Astro::Coords - Class for handling astronomical coordinates
$c = new Astro::Coords( name => "My target",
ra => '05:22:56',
dec => '-26:20:40.4',
type => 'B1950'
$c = new Astro::Coords( long => '05:22:56',
lat => '-26:20:40.4',
type => 'galactic');
$c = new Astro::Coords( planet => 'mars' );
$c = new Astro::Coords( elements => \%elements );
$c = new Astro::Coords( az => 345, el => 45 );
# Associate with an observer location
$c->telescope( new Astro::Telescope( 'JCMT' ));
# ...and a reference epoch for all calculations
$date = Time::Piece->strptime($string, $format);
$c->datetime( $date );
# or use DateTime
$date = DateTime->from_epoch( epoch => $epoch, time_zone => 'UTC' );
$c->datetime( $date );
# Return coordinates J2000, for the epoch stored in the datetime
# object. This will work for all variants.
($ra, $dec) = $c->radec();
$radians = $ra->radians;
# or individually
$ra = $c->ra(); # returns Astro::Coords::Angle::Hour object
$dec = $c->dec( format => 'deg' );
# Return coordinates J2000, epoch 2000.0
$ra = $c->ra2000();
$dec = $c->dec2000();
# Return coordinats apparent, reference epoch, from location
# In sexagesimal format.
($ra_app, $dec_app) = $c->apparent;
$ra_app = $c->ra_app( format => 's');
$dec_app = $c->dec_app( format => 's' );
# Azimuth and elevation for reference epoch from observer location
($az, $el) = $c->azel;
my $az = $c->az;
my $el = $c->el;
# obtain summary string of object
$summary = "$c";
# Obtain full summary as an array
@summary = $c->array;
# See if the target is observable for the current time
# and telescope
$obs = 1 if $c->isObservable;
# Calculate distance to another coordinate (in radians)
$distance = $c->distance( $c2 );
# Calculate the rise and set time of the source
$tr = $c->rise_time;
$ts = $c->set_time;
# transit elevation
$trans = $c->transit_el;
# transit time
$mtime = $c->meridian_time();
Class for manipulating and transforming astronomical coordinates. Can handle the following coordinate types:
+ Equatorial RA/Dec, galactic (including proper motions and parallax)
+ Fixed locations in azimuth and elevations
+ interpolated apparent coordinates
For time dependent calculations a telescope location and reference time must be provided. See Astro::Telescope and DateTime for details on specifying location and reference epoch.
This can be treated as an object factory. The object returned by this constructor depends on the arguments supplied to it. Coordinates can be provided as orbital elements, a planet name or an equatorial (or related) fixed coordinate specification (e.g. right ascension and declination).
A complete (for some definition of complete) specification for the coordinates in question must be provided to the constructor. The coordinates given as arguments will be converted to an internal format.
A planet name can be specified with:
$c = new Astro::Coords( planet => "sun" );
Orbital elements as:
$c = new Astro::Coords( elements => \%elements );
$c = new Astro::Coords( elements => \@array );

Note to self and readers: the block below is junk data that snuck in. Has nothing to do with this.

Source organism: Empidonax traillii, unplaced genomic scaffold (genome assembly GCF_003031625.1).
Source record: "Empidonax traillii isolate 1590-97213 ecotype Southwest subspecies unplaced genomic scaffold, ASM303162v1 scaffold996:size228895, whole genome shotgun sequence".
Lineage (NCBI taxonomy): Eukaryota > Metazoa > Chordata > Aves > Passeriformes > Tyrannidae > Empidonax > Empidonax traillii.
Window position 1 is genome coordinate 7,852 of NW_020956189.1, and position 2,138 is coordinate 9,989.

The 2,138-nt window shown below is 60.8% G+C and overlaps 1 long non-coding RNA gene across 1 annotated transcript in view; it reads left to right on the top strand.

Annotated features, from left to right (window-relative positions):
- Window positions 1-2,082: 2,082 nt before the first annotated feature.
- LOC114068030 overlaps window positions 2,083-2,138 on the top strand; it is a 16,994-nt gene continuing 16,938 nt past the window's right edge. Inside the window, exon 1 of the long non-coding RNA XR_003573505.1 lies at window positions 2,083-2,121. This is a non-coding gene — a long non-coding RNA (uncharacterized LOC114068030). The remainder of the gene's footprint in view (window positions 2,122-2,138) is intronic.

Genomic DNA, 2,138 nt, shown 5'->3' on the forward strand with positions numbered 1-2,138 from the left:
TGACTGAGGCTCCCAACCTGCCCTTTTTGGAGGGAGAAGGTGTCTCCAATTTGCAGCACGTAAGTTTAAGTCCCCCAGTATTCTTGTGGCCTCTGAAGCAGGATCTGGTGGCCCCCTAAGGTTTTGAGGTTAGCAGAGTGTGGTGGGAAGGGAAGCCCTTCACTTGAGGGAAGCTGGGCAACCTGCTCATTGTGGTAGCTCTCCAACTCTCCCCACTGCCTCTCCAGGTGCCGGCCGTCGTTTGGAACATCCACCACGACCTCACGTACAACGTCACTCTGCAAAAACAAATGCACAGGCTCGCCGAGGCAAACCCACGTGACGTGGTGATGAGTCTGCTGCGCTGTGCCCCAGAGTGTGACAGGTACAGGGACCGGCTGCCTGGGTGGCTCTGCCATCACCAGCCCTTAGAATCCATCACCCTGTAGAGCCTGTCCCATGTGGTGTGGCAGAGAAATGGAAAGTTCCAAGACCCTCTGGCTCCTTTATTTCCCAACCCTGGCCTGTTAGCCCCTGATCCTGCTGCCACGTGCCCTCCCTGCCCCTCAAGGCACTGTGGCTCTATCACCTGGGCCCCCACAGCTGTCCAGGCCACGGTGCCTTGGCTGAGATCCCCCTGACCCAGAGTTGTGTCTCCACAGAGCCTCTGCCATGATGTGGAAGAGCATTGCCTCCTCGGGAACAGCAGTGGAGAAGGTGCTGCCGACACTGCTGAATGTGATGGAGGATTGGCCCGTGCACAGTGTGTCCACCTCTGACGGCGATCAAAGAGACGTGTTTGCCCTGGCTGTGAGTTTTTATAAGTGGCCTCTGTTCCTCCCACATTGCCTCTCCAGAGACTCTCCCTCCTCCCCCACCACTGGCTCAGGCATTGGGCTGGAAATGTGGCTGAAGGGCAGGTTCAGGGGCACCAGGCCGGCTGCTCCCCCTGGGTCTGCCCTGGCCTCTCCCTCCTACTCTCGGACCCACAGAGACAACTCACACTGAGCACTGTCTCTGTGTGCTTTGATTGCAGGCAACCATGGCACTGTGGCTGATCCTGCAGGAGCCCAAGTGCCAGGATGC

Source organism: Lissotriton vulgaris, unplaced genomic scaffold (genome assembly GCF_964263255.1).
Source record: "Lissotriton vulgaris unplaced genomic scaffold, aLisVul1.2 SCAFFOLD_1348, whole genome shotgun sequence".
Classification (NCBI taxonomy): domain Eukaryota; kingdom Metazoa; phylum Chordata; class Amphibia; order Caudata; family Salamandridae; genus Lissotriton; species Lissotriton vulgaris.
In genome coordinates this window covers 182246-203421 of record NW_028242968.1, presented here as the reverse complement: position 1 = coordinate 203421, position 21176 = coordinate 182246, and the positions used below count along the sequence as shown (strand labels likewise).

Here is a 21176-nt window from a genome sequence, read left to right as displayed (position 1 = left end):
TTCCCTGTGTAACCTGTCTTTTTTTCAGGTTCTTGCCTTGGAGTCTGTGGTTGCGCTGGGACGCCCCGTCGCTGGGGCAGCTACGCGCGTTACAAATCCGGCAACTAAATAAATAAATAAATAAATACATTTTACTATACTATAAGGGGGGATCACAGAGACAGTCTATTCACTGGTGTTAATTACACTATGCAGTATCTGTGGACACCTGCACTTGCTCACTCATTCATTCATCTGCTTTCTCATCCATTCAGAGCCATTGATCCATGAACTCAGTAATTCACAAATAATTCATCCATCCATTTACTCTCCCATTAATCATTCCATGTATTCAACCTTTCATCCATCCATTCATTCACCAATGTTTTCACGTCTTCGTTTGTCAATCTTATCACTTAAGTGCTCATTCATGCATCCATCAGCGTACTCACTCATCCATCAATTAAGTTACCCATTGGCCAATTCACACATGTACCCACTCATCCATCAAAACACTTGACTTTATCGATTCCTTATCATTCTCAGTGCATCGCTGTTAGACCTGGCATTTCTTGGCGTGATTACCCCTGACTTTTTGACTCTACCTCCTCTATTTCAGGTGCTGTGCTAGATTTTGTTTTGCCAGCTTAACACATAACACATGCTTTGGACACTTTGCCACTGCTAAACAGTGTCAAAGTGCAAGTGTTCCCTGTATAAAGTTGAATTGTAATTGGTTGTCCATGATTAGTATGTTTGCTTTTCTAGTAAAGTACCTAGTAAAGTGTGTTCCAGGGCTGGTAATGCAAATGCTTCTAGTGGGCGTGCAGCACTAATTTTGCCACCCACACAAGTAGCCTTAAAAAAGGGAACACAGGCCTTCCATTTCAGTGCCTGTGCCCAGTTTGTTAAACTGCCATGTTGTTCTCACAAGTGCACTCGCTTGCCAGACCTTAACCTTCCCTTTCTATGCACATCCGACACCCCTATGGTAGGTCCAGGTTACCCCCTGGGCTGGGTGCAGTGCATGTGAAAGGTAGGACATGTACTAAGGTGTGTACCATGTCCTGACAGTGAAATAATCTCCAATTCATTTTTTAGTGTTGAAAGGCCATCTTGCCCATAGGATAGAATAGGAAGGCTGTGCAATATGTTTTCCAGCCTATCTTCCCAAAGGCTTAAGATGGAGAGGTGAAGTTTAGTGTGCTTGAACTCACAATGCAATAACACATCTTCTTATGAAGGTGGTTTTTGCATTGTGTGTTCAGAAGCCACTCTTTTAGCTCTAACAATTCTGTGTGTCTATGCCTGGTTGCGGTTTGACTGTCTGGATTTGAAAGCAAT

where %elements must contain the names of the elements as used in the PAL routine palPlante, and @array is the contents of the array returned by calling the array() method on another Elements object.
Fixed astronomical oordinate frames can be specified using:
$c = new Astro::Coords( ra =>
ra and dec are used for HMSDeg systems (eg type=J2000). Long and Lat are used for degdeg systems (eg where type=galactic). type can be "galactic", "j2000", "b1950", and "supergalactic". The units can be specified as "sexagesimal" (when using colon or space-separated strings), "degrees" or "radians". The default is determined from context.
Fixed (as in fixed on Earth) coordinate frames can be specified using:
$c = new Astro::Coords( dec =>
where az and el are the Azimuth and Elevation. Hour Angle and Declination require a telescope. Units are as defined above.
Finally, if no arguments are given the object is assumed to be of type Astro::Coords::Calibration.
Returns undef if an object could not be created.
Name of the target associated with the coordinates.
Telescope object (an instance of Astro::Telescope) to use for obtaining the position of the telescope to use for the determination of source elevation.
$c->telescope( new Astro::Telescope( 'JCMT' ));
$tel = $c->telescope;
This method checks that the argument is of the correct type.
Date/Time object to use when determining the source elevation.
$c->datetime( new Time::Piece() );
Argument must be an object that has the mjd method. Both DateTime and Time::Piece objects are allowed. A value of undef is supported. This will clear the time and force the current time to be used on subsequent calls.
$c->datetime( undef );
If no argument is specified and no Date/Time object had already been supplied, or usenow is set to true, an object referring to the current time (GMT/UT) is returned. This object may be either a Time::Piece object or a DateTime object depending on current implementation (but in modern versions it will be a DateTime object). If a Date/Time object had already been specified then the object returned will be of the same type as the supplied object (DateTime or Time::Piece). If a new argument is supplied usenow is always set to false.
A copy of the input argument is created, guaranteeing a UTC representation.
Note that due to the possibility of an optimized caching scheme being used, you should not adjust this object after it has been cloned. The object is assumed to be immutable by the module internals. If you really do require that it be adjusted externally, use the datetime_is_unsafe method to indicate this to the module.
Returns true if a specific time is stored in the object, returns false if no time is stored. (The value of usenow is ignored).